According to Sri Ramana, every conscious activity of the mind or body revolves around the tacit assumption that there is an ‘I’ who is doing something. The common factor in ‘I think’, ‘I remember’, ‘I am acting’ is the ‘I’ who assumes that it is responsible for all these activities. Sri Ramana called this common factor the ‘I-thought’ (aham vritti). But there is no separate ‘I’-thought that exists independently of the objects that it is identifying with. This tendency towards self-limiting identifications could be checked by trying to separate the subject ‘I’ from the objects of thought which it identified with. If attention is focused on the subjective feeling of ‘I’ or ‘I am’ with such intensity that the thoughts ‘I am this’ or ‘I am that’ do not arise, then the individual ‘I’ will be unable to connect with objects. If this awareness of ‘I’ is sustained, the individual ‘I’ (the ‘I-thought’) will disappear and in its place there will be the direct experience of the Self. This constant attention to the inner awareness of ‘I’ or ‘I am’ was called self-enquiry (atma-vichara) by Sri Ramana and he recommended it as the most efficient and direct way of discovering the unreality of the ‘I’- thought. He suggested various aids to assist this process – one could ask oneself ‘Who am I’ or ‘Where does this I come from?’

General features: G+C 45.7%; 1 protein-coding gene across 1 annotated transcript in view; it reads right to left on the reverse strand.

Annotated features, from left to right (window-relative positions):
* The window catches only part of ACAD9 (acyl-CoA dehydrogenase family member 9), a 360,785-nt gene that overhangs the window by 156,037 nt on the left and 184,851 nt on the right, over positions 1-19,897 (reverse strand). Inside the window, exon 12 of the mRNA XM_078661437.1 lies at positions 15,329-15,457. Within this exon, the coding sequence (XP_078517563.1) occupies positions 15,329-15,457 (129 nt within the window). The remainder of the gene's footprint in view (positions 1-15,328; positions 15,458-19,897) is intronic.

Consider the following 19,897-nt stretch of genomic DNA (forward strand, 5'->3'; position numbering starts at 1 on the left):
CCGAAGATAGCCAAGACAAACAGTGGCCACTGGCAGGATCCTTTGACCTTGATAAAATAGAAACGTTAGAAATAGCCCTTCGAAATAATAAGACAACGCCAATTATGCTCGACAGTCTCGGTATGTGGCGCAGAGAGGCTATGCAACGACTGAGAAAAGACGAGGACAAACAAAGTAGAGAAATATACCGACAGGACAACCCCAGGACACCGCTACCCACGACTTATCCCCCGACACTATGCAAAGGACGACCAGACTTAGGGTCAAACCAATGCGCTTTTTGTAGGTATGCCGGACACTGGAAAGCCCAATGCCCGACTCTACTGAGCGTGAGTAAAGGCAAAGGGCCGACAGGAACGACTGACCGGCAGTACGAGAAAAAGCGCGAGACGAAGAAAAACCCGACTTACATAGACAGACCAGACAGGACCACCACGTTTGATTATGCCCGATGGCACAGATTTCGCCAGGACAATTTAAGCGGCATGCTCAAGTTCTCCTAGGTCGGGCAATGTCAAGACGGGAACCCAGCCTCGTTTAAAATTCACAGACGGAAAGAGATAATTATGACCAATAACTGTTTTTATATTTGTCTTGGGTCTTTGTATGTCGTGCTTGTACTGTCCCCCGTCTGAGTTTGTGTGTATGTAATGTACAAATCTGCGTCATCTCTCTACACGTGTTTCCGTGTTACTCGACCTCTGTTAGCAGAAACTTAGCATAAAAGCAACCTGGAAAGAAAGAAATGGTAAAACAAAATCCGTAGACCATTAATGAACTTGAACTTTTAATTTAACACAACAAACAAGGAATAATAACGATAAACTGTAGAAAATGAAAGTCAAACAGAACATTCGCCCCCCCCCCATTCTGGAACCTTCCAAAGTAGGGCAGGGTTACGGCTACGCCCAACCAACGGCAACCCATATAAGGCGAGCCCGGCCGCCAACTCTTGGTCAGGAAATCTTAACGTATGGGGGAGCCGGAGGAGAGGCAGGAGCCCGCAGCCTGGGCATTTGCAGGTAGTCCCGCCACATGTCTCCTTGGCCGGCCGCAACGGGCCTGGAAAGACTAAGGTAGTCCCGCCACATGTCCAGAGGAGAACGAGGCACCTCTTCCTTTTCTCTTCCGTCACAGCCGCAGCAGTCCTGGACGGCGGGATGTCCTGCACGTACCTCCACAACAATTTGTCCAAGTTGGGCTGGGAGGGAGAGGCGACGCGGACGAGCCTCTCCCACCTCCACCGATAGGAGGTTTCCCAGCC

This practice of self-attention or awareness of the ‘I’-thought is a gentle technique which bypasses the usual repressive methods of controlling the mind. It is not an exercise in concentration, nor does it aim at suppressing thoughts; it merely invokes awareness of the source from which the mind springs, to be aware of what one really is by withdrawing interest and attention from what one is not.


“You are the mind or think that you are the mind. The mind is nothing but thoughts. Now behind every particular thought there is a general thought which is the ‘I’ that is yourself. Let us call this ‘I’ the first thought. Stick to this ‘I’-thought and question it to find out what it is. When this question takes strong hold on you, you cannot think of other thoughts…..what happens when you make a serious quest for the Self is that the ‘I’-thought disappears and something else from the depths takes hold of you and that is not the ‘I’ which commenced the quest.”